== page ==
Eddie McGuire is a Broady boy. Broady boys are not racists. How do I know this?

Well, I am a Broady boy. Like Eddie I grew up in Broadmeadows. Unlike Eddie I have an ethnic (Greek) background. If anyone was going to be subjected to racism in Broadmeadows, it would be someone like me.

But when I think back I can honestly say almost all my friends were Anglo and every one of them treated me as an equal. I still keep in touch with some and when we meet we still use our nicknames from days gone by. They reaffirm friendships borne of mutual respect and similar experience.

Eddie and I grew up in the same working-class environment. His mother, like mine, worked in factories. His father worked at the Board of Works, mine at Ford. Eddie and his brother Frank, now the state member of parliament for Broadmeadows, got scholarships to attend Christian Brothers College. I went to Glenroy High School which even in those days managed to get some of us educated well enough so that we could go on to university. I managed it a little later and only because Whitlam had made it free to the benefit of so many of us working class boys and girls.

Most working class boys from Broadmeadows were not racist and they were not sexist. They respected women in what would now be seen as a quaint traditional way, like opening car doors for them.

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They had “wog” mates like me and even though this was a form of abuse back then, with my mates it could jokingly, but rarely, used in a retort to my calling them “skippies”. But I can remember us getting into a fight with a group of boys from the other side of the Yarra while holidaying in Torquay because one of them called me a wog and my friends took exception to this. The banter among mates is what we have lost with political correctness.

We now can’t joke about each others’ background. We don’t cut each other any slack. We don’t consider intent and character or even history when we judge comments.

And so it is with Eddie. I do not think for one minute that Eddie is racist. His record of support for Indigenous and ethnic players is testimony to that. But he might occasionally make stupid comments like the one he deeply regrets about Adam Goodes. If Adam can forgive, surely we can too.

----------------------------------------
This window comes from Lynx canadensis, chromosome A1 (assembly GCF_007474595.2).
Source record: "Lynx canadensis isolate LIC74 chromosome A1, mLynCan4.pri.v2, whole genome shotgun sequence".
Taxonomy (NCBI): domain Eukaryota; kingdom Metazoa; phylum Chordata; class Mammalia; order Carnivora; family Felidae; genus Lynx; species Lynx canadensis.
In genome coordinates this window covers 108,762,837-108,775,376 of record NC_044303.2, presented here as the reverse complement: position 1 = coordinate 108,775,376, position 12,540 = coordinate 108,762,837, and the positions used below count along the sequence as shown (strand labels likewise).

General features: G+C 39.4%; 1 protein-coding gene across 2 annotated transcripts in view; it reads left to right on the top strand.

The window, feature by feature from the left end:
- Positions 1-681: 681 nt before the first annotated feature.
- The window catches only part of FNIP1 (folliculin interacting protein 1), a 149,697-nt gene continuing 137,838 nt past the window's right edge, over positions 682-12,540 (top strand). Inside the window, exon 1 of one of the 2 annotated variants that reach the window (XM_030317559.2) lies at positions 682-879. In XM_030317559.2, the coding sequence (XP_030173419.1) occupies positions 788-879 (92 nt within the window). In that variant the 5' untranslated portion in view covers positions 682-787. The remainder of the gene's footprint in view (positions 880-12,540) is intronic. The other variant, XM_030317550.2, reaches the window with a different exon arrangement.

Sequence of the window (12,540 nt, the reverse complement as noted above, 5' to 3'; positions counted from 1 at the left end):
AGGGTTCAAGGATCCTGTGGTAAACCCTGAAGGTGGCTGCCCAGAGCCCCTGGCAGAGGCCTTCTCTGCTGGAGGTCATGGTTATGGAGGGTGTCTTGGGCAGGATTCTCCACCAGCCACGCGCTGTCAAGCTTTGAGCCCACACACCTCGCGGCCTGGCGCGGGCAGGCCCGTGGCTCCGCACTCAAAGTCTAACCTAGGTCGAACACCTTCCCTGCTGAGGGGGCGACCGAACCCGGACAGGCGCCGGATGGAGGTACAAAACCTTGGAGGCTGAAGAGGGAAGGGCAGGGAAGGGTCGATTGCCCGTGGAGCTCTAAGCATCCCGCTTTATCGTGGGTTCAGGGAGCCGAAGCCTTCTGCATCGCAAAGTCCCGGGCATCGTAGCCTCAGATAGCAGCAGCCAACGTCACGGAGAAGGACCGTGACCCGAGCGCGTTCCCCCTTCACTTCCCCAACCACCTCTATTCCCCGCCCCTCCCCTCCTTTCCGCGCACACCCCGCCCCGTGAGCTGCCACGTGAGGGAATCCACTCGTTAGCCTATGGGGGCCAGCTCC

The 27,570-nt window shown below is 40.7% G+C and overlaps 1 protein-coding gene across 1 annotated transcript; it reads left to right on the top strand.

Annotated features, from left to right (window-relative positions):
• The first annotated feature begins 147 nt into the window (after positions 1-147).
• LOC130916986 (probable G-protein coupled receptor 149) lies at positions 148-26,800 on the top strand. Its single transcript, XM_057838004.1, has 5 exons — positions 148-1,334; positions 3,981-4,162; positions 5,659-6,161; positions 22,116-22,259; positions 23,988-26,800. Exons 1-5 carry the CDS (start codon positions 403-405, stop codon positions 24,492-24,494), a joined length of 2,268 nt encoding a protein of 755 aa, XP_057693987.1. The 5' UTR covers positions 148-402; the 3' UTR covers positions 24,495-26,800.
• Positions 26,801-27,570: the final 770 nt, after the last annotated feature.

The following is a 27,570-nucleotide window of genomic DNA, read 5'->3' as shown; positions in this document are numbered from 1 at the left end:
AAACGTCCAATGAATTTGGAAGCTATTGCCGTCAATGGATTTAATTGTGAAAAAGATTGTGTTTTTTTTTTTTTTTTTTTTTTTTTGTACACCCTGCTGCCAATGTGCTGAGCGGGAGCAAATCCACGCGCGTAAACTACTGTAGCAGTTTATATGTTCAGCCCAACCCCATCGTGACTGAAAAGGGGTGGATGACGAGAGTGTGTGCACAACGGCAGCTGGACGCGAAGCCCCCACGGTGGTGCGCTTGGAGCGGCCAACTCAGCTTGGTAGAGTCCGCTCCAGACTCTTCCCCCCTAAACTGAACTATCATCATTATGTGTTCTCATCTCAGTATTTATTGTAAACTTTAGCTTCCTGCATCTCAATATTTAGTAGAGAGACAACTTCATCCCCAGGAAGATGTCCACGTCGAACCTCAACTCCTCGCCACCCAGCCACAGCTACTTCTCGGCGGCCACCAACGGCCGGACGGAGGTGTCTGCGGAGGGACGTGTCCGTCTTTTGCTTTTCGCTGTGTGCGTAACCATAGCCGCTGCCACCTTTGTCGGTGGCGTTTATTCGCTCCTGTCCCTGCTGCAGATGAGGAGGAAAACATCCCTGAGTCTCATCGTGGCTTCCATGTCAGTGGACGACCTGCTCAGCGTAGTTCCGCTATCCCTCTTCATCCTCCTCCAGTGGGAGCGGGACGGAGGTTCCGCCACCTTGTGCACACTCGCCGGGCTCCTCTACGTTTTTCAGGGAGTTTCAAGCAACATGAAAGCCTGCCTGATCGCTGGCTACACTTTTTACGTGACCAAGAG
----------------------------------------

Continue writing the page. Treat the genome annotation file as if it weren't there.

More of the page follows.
His comment about the racism report being a proud day for Collingwood was in the context that other clubs had not yet addressed the issue. In hindsight he may have used the term “solemn”. But was it really a hanging offence? His resignation is not a proud day for Indigenous Australians – a proud day would be to root out the real racists stopping recognition and a treaty.

In a world which tried to label working-class boys, including Broady boys, as working class losers, people like Eddie and his brother Frank fought to make a difference. Racism never came into their heads. They saw the common struggle they had with ethnic and Indigenous boys and girls in their community. This brought empathy, not racism.

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I am not saying there were no racists in the tough working-class world we grew up in in Broadmeadows. There were and some of the tough gangs were testament to that. But these were a minority of overt racists, who made many of us fearful to go out without our mates.

Many of us who have actually been subjected to real racism have learnt to pick the real and often cunningly concealed racists in our midst. Many exist in the politically correct class even amongst those who fervently mouth recognition of traditional owners and in some who perpetuate identity politics to advance their own careers.

There are many racists in our midst. Eddie is not one of them.

*Theo Theophanous is a commentator and former Victorian Minister.